A literature review was conducted for this project using MedLine, CINHAL, and PsychLit from 1990 to present. Key words searched were “schizophrenia,” “psychosis,” “psychosocial interventions,” “insight,” “adherence,” and “compliance.” The available literature provided conflicting definitions of poor insight and its relationship to symptoms and neurocognitive dysfunction. Consequently, no single definition of insight exists (Sartory et al., 2001). However, there is often agreement that insight is a multidimensional process that may include factors such as the awareness of suffering from a mental illness; the ability to appreciate that symptoms such as delusions are abnormal; and the acceptance of the need for treatment (Doyle et al., 1999; Limpert, 1999). It is possible that recognizing that one has a mental illness is culture bound (Collins, Remington, Coulter, & Birkett, 1997; David, Buchanan, Reed, & Almeida, 1992).
Various methods have been used to measure insight. The Scale to assess Unawareness of Mental Disorder (SUMD) (Amador & Strauss, 1990) has proven both reliable and valid (Amador, Strauss, Yale, Endicott, & Gorman, 1993). It also distinguishes current and retrospective awareness of having a mental disorder; the effects of treatment, including medication; the consequences of the mental disorder; and the specific signs and symptoms of the disorder. This approach is helpful for possible psychoeducational strategies in that it identifies specific symptoms associated with poor insight (McEvoy, Freter, Merrit, & Apperson, 1993).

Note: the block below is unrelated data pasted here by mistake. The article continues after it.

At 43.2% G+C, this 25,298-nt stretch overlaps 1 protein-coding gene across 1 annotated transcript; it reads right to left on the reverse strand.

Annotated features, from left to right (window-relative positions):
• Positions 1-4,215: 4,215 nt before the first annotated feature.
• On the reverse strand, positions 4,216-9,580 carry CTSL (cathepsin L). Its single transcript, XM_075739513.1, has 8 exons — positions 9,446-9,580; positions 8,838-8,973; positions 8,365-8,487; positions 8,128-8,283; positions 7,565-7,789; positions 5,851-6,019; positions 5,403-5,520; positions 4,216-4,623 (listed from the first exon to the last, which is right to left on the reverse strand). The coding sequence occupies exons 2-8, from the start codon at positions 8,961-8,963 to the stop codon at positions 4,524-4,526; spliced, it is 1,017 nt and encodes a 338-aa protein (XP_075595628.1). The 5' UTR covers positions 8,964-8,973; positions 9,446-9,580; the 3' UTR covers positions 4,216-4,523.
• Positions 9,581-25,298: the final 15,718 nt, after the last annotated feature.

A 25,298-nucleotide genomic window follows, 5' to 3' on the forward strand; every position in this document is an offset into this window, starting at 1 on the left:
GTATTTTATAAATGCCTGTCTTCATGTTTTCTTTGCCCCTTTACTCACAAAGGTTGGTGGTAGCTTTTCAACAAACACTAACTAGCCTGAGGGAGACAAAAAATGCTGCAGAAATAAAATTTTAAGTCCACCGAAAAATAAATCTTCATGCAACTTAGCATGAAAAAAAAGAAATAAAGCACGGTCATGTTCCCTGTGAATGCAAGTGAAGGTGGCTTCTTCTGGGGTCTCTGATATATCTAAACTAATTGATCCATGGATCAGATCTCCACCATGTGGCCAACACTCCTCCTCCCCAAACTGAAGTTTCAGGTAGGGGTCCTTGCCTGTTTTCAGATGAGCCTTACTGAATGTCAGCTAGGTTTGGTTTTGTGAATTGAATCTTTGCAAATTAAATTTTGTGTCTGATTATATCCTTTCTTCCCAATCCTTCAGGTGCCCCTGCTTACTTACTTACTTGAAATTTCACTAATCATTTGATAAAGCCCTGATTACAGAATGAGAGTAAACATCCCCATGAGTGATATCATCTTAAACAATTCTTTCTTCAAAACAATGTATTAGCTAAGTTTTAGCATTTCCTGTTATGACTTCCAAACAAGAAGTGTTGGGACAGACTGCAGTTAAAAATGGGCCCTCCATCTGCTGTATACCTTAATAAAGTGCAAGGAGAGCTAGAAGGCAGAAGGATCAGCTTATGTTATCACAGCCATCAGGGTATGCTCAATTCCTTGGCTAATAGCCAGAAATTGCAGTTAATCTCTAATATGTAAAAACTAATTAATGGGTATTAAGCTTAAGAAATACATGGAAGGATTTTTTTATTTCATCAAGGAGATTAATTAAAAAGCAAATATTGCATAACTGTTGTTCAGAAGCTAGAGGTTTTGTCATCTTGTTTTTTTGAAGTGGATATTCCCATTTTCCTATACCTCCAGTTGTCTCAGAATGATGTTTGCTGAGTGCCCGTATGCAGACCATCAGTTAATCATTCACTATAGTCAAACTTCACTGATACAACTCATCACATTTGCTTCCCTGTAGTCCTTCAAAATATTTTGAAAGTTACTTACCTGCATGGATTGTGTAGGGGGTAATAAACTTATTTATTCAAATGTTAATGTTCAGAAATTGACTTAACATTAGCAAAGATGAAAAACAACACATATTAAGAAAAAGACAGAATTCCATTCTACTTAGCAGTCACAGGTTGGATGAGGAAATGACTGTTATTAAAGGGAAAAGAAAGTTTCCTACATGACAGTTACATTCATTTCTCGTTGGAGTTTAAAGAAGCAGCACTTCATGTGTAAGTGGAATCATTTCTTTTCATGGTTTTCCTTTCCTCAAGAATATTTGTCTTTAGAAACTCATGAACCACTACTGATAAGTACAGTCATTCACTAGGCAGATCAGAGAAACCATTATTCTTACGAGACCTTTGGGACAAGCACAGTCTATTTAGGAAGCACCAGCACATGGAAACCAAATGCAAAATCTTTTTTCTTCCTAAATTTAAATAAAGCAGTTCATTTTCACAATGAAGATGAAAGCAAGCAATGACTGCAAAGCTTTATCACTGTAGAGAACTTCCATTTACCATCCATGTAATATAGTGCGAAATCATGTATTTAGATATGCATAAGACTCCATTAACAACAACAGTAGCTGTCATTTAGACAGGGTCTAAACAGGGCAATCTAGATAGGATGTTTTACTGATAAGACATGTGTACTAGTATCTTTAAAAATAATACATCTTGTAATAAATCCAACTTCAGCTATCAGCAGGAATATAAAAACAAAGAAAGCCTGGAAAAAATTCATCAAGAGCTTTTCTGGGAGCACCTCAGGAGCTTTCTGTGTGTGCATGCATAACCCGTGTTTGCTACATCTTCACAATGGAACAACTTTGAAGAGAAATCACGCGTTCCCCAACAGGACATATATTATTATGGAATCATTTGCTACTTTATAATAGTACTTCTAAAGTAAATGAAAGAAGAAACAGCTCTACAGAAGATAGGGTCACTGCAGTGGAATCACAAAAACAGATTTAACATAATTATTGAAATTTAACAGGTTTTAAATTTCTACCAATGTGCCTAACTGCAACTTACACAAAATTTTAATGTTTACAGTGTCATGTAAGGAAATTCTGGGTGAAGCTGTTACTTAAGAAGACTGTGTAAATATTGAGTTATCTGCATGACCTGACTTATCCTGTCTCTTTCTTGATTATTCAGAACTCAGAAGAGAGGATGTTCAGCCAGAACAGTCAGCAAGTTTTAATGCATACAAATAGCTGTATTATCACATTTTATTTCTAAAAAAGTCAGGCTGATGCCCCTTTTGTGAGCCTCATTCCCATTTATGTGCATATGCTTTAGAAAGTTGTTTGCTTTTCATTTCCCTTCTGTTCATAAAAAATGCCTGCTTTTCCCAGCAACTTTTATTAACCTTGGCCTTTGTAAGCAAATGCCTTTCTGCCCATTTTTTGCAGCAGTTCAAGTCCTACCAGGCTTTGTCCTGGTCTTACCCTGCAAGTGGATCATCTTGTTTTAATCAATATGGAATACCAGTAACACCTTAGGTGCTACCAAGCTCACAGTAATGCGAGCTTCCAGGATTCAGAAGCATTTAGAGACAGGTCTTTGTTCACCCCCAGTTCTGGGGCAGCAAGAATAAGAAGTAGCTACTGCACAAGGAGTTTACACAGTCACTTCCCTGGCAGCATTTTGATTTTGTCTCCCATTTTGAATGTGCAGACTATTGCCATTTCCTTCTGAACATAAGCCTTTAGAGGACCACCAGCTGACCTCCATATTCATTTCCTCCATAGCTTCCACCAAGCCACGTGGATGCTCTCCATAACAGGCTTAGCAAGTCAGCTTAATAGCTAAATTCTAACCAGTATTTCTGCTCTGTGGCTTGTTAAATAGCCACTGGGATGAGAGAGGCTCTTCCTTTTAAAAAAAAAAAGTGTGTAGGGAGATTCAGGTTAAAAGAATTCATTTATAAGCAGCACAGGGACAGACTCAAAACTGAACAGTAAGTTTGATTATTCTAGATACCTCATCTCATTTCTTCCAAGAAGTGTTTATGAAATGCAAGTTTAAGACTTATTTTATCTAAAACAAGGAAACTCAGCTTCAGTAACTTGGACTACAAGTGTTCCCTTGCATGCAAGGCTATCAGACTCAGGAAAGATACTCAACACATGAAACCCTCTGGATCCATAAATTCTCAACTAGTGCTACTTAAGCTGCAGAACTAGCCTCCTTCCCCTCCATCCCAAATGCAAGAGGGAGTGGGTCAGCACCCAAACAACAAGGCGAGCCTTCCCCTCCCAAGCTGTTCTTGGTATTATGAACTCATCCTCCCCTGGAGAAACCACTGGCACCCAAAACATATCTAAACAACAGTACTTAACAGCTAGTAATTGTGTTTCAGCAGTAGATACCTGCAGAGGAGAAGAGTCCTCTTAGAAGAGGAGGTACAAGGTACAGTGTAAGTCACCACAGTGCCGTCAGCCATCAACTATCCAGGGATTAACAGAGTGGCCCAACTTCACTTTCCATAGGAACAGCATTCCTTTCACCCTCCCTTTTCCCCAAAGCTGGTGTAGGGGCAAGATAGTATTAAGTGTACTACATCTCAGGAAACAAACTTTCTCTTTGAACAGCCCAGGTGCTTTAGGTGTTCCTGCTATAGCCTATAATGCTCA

Clearly, insight into one’s illness is closely correlated with adherence to recommended treatment. Medical adherence has been defined as the extent to which clients’ behavior coincides with medical or health advice (Pinikahana, Happell, Taylor, & Keks, 2002). Medication nonadherence is no worse in schizophrenia than in physical disorders, but more than 50% of clients with schizophrenia are nonadherent at any one time, and the consequences can be extremely troublesome. The degree to which clients with schizophrenia acknowledge that they have a serious and persistent mental illness and need treatment has consistently been found to predict how readily they will seek, or at least cooperate with, treatment (McEvoy, 1998).